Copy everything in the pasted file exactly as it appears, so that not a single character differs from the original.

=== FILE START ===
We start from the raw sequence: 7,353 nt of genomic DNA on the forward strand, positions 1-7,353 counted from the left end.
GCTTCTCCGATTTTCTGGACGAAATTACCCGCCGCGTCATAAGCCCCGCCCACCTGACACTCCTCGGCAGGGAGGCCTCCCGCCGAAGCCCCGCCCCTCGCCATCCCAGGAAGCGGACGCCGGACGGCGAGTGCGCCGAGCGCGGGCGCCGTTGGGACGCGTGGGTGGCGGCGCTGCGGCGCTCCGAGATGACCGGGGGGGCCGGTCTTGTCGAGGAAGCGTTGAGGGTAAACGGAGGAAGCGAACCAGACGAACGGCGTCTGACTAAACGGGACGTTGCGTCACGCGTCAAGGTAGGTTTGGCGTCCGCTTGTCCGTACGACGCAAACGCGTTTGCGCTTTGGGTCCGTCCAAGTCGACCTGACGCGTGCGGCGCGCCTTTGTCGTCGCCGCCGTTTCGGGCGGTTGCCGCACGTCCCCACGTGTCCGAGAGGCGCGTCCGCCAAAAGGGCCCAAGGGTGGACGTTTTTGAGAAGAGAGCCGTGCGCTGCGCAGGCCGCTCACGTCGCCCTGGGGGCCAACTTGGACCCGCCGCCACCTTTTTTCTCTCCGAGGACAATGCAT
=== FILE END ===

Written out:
We start from the raw sequence: 7,353 nt of genomic DNA on the forward strand, positions 1-7,353 counted from the left end.
GCTTCTCCGATTTTCTGGACGAAATTACCCGCCGCGTCATAAGCCCCGCCCACCTGACACTCCTCGGCAGGGAGGCCTCCCGCCGAAGCCCCGCCCCTCGCCATCCCAGGAAGCGGACGCCGGACGGCGAGTGCGCCGAGCGCGGGCGCCGTTGGGACGCGTGGGTGGCGGCGCTGCGGCGCTCCGAGATGACCGGGGGGGCCGGTCTTGTCGAGGAAGCGTTGAGGGTAAACGGAGGAAGCGAACCAGACGAACGGCGTCTGACTAAACGGGACGTTGCGTCACGCGTCAAGGTAGGTTTGGCGTCCGCTTGTCCGTACGACGCAAACGCGTTTGCGCTTTGGGTCCGTCCAAGTCGACCTGACGCGTGCGGCGCGCCTTTGTCGTCGCCGCCGTTTCGGGCGGTTGCCGCACGTCCCCACGTGTCCGAGAGGCGCGTCCGCCAAAAGGGCCCAAGGGTGGACGTTTTTGAGAAGAGAGCCGTGCGCTGCGCAGGCCGCTCACGTCGCCCTGGGGGCCAACTTGGACCCGCCGCCACCTTTTTTCTCTCCGAGGACAATGCAT